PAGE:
Anyone finding Red Hat Enterprise Linux (RHEL) subscriptions a tough sell for management used to Microsoft's one-time licence fee for Windows must emphasise that there are more factors to be considered, chiefly return on investment, Red Hat officials said Friday.
The issue was raised by an attendee during a question-and-answer session between high-ranking Red Hat officials and the audience at the Red Hat Summit 2009 conference in Chicago. The attendee said it was difficult to persuade decision-makers to move away from Windows and buy Red Hat's Linux. They are sold on Microsoft's one-time acquisition fee and security updates, he said. "With the subscription model for RHEL, you have to keep paying," the attendee said.
Technically, Linux is more stable and better than Windows but management look at the duel from a different perspective, he said. Managers see "a subscription model as an expense that you have to keep forever," said the attendee, who asked for an approach to persuading management to embrace open source.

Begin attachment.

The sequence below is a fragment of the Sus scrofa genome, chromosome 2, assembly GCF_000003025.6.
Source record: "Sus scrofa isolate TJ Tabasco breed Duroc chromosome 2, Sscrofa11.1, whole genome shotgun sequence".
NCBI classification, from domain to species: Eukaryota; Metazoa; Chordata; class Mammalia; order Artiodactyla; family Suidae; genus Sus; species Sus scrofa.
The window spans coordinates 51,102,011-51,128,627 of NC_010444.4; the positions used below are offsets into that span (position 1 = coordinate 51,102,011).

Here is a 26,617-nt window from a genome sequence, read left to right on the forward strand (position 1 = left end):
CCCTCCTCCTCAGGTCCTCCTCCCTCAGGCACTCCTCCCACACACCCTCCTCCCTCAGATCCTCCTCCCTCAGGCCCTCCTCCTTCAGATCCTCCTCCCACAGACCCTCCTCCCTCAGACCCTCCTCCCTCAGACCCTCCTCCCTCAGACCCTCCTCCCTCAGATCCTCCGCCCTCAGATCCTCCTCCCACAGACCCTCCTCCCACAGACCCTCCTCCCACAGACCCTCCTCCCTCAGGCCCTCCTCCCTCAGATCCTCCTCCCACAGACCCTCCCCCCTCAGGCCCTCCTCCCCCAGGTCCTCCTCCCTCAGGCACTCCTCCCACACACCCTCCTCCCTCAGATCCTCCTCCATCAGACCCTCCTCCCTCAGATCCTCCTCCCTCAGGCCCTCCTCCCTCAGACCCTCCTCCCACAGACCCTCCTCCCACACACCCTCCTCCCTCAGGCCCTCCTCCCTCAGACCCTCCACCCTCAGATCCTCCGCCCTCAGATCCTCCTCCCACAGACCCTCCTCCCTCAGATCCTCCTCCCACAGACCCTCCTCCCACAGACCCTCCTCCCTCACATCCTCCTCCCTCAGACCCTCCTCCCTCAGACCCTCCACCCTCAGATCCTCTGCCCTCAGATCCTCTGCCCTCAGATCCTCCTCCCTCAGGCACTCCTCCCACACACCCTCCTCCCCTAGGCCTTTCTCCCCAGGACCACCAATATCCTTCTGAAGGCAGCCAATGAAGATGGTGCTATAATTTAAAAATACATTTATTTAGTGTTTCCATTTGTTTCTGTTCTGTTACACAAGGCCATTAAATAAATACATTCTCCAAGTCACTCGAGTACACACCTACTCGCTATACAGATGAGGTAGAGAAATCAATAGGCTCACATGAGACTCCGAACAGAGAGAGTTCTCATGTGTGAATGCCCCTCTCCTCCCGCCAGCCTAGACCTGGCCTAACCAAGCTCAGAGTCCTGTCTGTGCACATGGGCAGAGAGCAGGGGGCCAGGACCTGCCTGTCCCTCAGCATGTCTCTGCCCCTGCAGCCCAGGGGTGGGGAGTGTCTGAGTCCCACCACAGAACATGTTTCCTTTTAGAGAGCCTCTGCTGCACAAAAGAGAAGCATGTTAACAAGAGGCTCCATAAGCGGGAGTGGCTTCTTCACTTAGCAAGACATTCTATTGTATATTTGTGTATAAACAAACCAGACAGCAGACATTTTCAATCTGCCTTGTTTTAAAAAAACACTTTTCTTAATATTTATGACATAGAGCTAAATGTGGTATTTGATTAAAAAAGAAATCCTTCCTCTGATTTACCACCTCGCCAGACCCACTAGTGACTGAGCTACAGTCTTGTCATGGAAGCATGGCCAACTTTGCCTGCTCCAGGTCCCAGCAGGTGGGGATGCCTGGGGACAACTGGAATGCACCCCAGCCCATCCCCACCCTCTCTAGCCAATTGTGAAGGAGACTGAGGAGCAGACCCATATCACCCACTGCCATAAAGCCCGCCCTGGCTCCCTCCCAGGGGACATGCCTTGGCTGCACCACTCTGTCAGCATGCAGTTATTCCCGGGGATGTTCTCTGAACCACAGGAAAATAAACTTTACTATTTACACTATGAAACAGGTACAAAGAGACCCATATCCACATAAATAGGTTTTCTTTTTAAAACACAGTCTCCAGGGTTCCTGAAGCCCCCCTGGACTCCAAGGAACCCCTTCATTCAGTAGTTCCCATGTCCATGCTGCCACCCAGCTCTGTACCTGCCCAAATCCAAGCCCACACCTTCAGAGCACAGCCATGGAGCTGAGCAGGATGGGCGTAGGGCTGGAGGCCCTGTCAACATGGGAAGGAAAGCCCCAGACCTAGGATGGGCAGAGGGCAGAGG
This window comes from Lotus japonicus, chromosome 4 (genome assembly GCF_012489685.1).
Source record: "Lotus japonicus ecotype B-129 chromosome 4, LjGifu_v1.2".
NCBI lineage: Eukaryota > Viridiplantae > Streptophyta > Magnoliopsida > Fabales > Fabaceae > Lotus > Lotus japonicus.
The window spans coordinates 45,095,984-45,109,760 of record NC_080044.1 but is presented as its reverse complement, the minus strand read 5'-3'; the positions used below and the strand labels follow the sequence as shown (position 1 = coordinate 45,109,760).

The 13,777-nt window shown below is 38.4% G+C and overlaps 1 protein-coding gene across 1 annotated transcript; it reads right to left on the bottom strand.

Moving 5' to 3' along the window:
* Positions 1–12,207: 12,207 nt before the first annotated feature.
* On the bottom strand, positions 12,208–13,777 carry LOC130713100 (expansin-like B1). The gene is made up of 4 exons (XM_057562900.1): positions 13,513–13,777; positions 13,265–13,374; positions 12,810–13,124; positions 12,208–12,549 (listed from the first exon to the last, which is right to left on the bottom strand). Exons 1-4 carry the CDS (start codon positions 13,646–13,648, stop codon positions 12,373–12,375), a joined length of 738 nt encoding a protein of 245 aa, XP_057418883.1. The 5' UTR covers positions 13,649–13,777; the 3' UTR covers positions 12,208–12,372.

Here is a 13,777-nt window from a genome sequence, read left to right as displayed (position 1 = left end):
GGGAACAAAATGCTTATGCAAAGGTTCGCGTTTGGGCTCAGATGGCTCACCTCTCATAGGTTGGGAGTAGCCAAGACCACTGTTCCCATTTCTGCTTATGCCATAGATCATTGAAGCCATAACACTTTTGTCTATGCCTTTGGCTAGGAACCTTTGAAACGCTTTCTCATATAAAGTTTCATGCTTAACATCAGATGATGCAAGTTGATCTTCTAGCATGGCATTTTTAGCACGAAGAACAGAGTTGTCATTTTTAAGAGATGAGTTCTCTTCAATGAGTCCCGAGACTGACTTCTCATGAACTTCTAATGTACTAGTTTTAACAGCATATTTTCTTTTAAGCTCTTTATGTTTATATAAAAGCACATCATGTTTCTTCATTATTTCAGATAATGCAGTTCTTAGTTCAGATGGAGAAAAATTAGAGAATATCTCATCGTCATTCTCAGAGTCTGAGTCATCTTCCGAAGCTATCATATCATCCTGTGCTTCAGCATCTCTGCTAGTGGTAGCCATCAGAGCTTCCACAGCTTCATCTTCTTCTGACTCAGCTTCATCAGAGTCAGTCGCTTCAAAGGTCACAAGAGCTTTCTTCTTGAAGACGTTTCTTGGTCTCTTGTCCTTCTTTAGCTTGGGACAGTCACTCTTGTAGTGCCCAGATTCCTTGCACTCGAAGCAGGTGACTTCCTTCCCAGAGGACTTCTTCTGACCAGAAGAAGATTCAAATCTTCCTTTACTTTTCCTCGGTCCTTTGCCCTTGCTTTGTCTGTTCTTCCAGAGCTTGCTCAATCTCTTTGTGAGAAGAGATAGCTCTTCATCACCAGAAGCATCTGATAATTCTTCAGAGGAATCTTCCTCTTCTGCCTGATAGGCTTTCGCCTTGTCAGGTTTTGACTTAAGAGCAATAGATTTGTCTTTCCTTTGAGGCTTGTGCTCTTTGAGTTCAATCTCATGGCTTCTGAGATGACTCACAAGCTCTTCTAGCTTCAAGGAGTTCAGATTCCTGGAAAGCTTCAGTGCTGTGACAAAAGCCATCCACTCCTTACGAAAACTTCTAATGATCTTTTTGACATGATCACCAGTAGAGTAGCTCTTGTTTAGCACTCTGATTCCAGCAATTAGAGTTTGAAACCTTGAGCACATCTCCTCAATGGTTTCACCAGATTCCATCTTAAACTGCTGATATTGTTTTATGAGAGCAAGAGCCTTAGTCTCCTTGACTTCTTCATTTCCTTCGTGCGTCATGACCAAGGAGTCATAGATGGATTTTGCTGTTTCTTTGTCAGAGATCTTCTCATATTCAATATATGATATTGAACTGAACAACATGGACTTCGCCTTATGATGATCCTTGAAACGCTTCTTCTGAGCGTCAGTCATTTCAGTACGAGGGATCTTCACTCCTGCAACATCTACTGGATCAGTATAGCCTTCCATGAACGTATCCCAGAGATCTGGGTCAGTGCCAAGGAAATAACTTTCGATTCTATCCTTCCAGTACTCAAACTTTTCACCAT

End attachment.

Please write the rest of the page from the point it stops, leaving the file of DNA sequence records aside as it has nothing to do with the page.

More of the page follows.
Red Hat officials stressed return on investment and total cost of ownership. "We have much data and many models to prove that what we have is a better investment over time," said Paul Cormier, Red Hat's executive vice president and president for products and technologies.
Red Hat Linux can save on personnel costs pertaining to IT management, said Katrinka McCallum, vice president for the management solutions business unit at Red Hat. "[Users] are able to do a lot more with some of the management tools," she said. Buyers must consider business value, reliability, and people costs, McCallum said.
From a total cost of ownership perpsective, Red Hat comes out ahead every time, claimed Marco Bill-Peter, vice president of the Red Hat support group.
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